- Would there be a shortfall of organic egg production for the current retail organic egg market? If so, please provide an analysis of the scope of that shortfall over the next 10 years, as well as an estimate of price impacts.
In addition to the economic and supply chain concerns outlined above, we recognize that States have taken extraordinary measures to ensure avian animal health and prevent recurrences of avian diseases (in the case of Highly Pathogenic Avian Influenza) or the introduction of new avian diseases in the United States. Please answer the following questions related to food safety and animal health:
- Studies undertaken by North Carolina State University found the mortality rate for free-range egg laying hens ranged from 13.5 to 30.7 percent. The new rule appears to require layers to spend time in a free-range environment, yet USDA estimates that layer mortality would increase to only 8 percent under the new rule. What data did USDA use to produce this estimate? Please explain the discrepancy between USDA’s mortality rate findings and those of North Carolina State University.
- Did USDA consult with the U.S. Food and Drug Administration (FDA) to ensure that this rule will not interfere with producers’ ability to comply with FDA’s Egg Safety Rule and the biosecurity provisions mandated within to control Salmonella? What, if any regulatory certainty will be offered to organic egg producers regarding compliance with this rule?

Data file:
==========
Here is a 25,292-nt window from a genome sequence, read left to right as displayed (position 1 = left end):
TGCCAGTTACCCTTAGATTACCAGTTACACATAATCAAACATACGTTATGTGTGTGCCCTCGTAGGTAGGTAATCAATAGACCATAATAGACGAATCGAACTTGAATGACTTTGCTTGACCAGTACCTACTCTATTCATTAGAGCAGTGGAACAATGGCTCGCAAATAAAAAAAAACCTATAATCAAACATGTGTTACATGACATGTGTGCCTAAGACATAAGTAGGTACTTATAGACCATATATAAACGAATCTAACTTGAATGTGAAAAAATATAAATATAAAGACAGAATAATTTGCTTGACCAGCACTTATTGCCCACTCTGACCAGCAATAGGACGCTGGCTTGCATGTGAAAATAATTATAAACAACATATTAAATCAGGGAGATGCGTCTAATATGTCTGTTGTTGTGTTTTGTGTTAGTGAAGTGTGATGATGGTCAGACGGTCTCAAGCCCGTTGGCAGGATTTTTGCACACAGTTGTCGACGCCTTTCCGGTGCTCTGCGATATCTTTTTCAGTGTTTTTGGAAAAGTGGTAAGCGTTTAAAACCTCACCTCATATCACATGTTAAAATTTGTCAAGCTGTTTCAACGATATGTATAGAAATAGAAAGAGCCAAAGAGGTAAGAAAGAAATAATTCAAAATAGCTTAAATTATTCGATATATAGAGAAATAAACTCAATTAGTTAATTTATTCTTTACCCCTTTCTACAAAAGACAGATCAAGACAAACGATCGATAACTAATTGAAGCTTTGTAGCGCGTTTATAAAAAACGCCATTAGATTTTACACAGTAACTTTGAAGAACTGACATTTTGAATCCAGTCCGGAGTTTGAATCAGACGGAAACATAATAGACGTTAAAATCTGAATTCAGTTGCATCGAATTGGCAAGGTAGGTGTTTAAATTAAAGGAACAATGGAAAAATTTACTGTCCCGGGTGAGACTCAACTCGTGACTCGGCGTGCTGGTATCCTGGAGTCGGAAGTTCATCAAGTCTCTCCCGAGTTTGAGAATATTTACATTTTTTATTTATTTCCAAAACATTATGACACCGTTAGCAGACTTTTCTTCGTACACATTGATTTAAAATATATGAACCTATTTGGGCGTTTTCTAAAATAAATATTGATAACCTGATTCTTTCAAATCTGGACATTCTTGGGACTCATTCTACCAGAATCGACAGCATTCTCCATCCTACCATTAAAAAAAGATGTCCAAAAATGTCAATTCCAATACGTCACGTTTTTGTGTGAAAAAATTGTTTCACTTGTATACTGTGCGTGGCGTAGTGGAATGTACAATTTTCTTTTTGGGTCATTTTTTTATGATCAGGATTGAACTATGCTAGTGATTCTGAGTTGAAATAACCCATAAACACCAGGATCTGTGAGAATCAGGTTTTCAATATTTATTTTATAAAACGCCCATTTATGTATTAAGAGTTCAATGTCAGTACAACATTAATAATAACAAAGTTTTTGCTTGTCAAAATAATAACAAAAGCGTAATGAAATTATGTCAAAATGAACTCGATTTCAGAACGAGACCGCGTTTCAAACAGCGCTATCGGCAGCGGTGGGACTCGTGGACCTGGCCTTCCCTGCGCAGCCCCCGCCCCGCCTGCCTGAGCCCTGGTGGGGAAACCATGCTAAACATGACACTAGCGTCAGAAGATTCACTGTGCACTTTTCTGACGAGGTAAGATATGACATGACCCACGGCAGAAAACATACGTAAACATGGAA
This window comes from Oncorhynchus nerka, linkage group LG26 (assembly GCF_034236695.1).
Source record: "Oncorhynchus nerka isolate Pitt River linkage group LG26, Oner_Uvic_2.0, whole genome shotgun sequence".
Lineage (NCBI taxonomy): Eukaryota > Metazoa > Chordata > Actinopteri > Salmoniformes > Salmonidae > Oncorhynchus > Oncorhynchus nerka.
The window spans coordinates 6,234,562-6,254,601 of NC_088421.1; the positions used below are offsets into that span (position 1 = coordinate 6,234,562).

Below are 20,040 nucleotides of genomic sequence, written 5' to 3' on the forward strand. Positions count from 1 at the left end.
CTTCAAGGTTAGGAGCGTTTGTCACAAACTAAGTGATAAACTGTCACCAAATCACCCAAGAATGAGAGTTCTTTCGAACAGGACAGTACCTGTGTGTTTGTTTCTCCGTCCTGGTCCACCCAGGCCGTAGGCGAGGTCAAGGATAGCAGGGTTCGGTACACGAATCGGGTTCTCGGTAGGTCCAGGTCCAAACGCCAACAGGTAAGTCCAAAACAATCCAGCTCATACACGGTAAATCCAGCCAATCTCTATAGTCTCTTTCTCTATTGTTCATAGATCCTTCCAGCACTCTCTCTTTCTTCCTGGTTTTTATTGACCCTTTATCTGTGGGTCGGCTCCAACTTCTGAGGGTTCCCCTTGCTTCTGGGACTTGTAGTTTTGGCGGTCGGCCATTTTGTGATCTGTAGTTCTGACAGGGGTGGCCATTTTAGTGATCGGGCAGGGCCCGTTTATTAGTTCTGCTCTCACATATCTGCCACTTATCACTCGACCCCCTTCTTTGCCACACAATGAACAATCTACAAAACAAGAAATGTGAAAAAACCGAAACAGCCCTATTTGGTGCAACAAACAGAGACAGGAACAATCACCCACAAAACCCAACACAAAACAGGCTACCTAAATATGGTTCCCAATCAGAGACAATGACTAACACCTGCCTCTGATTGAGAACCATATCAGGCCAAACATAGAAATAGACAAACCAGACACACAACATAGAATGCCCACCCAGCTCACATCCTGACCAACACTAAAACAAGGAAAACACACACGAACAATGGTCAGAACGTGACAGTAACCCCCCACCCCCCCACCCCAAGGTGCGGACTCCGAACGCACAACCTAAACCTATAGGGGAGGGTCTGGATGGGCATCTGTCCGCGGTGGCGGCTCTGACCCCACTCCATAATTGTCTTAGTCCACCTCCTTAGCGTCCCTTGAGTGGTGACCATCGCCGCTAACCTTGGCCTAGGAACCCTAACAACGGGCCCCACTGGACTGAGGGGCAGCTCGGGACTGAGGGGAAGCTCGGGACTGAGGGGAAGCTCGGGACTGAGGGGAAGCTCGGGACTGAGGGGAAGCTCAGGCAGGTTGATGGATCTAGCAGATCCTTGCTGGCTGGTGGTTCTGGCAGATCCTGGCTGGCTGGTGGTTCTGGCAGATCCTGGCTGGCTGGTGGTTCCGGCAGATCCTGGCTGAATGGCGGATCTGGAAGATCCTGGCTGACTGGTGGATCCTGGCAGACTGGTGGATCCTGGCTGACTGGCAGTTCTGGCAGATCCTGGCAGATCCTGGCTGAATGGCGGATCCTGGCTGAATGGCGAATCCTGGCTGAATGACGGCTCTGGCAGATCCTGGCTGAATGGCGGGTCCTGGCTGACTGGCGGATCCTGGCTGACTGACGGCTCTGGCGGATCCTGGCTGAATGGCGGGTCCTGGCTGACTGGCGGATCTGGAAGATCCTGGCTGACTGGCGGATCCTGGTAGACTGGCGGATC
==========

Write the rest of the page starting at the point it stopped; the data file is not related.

- Did FDA, USDA’s Animal and Plant Health Inspection Service (APHIS), and AMS conduct research on the potential for higher rates of egg adulteration due to toxins commonly found in an outdoor environment? If so, what were their findings?
Given the high stakes for U.S. egg and poultry producers of preventing another disease outbreak similar to the HPAI epidemic, sufficient time must be taken to fully consider the animal health impacts of the proposed rule.
We greatly appreciate your attention to this important matter.